Talk:Flash Gordon (1954 TV series)
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Flash Gordon, from 1954, is in the public domain? That sounds kind of fishy. I'm reading the Copyright Office's circular 38a, and it says that BRD joined Berne in 1887, UCC Geneva in 1955, and UCC Paris in 1974. Unless there were some deficiency in the copyright registration, it sounds like it should be inder copyright. Anybody know more? --superlusertc 22:10, 23 June 2007 (UTC)
As I understand the U.S. copyright laws, for something published in 1954, under the copyright laws of the time, the copyright lasted for 28 years and could be renewed for another 28 years the renewal term was further extended by the 1976 copyright law). That meant that it had to be renewed in 1982. Under the 1976 law, if it was not renewed in 1982, its copyright expired and it passed into the public domain. U.S. copyright laws were amended to provide for automatic renewal, without registration requirements, when the U.S. joined the Berne convention. But if the Flash Gordon TV series was in the public domain by that time, its copyright was not revived thereby.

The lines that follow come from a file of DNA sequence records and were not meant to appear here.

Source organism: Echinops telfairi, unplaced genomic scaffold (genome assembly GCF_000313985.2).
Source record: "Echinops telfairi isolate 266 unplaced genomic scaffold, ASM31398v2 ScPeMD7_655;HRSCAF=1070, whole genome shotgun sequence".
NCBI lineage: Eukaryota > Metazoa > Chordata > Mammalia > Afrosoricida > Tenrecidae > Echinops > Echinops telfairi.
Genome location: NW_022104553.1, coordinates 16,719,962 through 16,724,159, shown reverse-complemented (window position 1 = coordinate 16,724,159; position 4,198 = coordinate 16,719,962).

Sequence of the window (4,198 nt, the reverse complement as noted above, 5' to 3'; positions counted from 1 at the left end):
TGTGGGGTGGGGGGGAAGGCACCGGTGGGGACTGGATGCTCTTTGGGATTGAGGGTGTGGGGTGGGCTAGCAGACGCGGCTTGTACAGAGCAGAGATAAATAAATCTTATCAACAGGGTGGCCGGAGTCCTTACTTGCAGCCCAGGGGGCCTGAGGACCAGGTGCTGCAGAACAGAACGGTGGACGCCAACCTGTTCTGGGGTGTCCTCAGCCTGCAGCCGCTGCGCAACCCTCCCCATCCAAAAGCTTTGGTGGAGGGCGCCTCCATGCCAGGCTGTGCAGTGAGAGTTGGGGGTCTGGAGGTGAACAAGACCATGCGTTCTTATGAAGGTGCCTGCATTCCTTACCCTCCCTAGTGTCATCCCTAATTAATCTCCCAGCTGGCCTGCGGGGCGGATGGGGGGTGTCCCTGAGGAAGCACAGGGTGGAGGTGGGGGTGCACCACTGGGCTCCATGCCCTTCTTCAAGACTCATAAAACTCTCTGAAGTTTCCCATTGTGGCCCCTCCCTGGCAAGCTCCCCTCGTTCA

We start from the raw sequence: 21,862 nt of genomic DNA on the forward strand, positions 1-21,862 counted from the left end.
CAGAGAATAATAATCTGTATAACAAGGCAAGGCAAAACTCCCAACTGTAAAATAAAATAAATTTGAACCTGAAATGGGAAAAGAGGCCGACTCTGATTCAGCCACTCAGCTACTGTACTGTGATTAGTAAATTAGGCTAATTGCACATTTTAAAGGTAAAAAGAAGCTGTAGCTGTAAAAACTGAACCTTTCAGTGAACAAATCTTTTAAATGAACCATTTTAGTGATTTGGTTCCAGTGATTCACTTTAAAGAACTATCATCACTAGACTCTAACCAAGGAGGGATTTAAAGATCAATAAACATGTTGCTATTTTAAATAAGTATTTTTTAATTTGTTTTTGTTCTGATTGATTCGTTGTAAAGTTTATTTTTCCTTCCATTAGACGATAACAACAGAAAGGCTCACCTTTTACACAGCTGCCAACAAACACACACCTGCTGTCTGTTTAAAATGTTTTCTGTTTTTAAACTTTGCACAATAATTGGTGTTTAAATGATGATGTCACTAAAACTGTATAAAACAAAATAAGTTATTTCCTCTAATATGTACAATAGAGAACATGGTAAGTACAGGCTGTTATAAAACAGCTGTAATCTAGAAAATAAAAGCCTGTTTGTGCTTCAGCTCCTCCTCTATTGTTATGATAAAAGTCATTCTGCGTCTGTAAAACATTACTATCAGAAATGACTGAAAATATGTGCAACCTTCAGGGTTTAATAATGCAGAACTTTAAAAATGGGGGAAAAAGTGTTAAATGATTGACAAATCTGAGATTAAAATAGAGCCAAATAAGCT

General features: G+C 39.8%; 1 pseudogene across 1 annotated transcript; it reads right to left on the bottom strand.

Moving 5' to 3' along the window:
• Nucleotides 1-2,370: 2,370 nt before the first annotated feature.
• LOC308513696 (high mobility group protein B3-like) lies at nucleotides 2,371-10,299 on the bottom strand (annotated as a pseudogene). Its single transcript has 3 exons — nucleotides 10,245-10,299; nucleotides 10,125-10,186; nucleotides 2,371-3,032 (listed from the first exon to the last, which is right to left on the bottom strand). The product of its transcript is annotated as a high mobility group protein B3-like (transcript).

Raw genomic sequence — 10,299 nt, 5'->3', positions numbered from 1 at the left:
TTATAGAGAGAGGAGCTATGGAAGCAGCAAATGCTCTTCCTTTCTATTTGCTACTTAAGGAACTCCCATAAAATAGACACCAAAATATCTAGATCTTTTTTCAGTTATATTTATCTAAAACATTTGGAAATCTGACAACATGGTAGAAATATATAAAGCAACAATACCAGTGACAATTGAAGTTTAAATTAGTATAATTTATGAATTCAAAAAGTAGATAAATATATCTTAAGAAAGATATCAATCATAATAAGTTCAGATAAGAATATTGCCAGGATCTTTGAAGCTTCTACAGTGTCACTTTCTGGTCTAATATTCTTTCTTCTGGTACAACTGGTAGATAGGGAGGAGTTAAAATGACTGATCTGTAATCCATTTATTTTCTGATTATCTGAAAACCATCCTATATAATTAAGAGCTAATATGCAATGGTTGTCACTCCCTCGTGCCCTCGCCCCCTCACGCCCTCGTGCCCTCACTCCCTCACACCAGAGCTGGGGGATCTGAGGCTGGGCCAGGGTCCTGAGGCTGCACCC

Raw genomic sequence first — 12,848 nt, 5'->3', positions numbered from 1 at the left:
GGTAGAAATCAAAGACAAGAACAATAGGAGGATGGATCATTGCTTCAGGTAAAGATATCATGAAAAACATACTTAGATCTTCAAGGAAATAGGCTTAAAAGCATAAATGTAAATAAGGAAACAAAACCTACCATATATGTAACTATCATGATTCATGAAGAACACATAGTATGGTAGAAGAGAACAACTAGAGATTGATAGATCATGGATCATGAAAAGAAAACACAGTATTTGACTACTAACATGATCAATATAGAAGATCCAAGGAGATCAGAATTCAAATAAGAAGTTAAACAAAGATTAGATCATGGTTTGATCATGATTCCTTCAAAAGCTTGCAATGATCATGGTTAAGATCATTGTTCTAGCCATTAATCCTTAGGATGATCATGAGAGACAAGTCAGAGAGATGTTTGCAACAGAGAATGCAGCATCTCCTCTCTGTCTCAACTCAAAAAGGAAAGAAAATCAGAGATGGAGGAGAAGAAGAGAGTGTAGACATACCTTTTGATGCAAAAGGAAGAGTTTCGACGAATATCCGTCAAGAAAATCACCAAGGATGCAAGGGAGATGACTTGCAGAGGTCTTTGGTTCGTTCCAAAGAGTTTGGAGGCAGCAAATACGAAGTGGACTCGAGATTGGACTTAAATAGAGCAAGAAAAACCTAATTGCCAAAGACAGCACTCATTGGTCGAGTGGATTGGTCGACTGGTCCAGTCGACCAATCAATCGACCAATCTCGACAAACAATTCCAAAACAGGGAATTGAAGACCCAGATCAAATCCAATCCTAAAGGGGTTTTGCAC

But it gets more complicated. There is some question as to whether the TV show was actually published in 1954. There is some caselaw to the effect that performance or broadcast is not publication, at least under US copyright law in effect prior to 1972. A number of old-time radio shows are still claimed to be under copyright on the strength of that doctrine, because the scripts were never actually published. That would place copyright ownership in the script writers or the persons for whom they wrote for hire, under common-law copyright. In 1972 the copyright law was amended to provide for federal copyright of sound recordings or "phonorecords" for the first time. Prior to that, phonorecords could not be copyrighted separately from the written script from which they were performed. Under the 1976 act, unpublished works created on or after 1 January 1978 are protected by federal, rather than common-law copyrights.
None of this is to be considered legal advice. If you are contemplating doing anything regarding this TV show, you should consult a competent intellectual property lawyer and follow his/her advice. --GrouchoRoss (talk) 05:41, 30 March 2008 (UTC)
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